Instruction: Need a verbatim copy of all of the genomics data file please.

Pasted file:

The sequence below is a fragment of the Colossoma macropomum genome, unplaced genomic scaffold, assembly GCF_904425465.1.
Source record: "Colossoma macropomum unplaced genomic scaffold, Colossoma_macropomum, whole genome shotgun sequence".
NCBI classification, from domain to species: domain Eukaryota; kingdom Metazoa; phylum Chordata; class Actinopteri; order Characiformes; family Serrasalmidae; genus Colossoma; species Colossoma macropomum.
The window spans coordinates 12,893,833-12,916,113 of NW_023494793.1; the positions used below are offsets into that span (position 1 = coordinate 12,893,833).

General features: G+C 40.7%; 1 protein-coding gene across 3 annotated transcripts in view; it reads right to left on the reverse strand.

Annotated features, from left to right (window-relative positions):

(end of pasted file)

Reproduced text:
The sequence below is a fragment of the Colossoma macropomum genome, unplaced genomic scaffold, assembly GCF_904425465.1.
Source record: "Colossoma macropomum unplaced genomic scaffold, Colossoma_macropomum, whole genome shotgun sequence".
NCBI classification, from domain to species: domain Eukaryota; kingdom Metazoa; phylum Chordata; class Actinopteri; order Characiformes; family Serrasalmidae; genus Colossoma; species Colossoma macropomum.
The window spans coordinates 12,893,833-12,916,113 of NW_023494793.1; the positions used below are offsets into that span (position 1 = coordinate 12,893,833).

General features: G+C 40.7%; 1 protein-coding gene across 3 annotated transcripts in view; it reads right to left on the reverse strand.

Annotated features, from left to right (window-relative positions):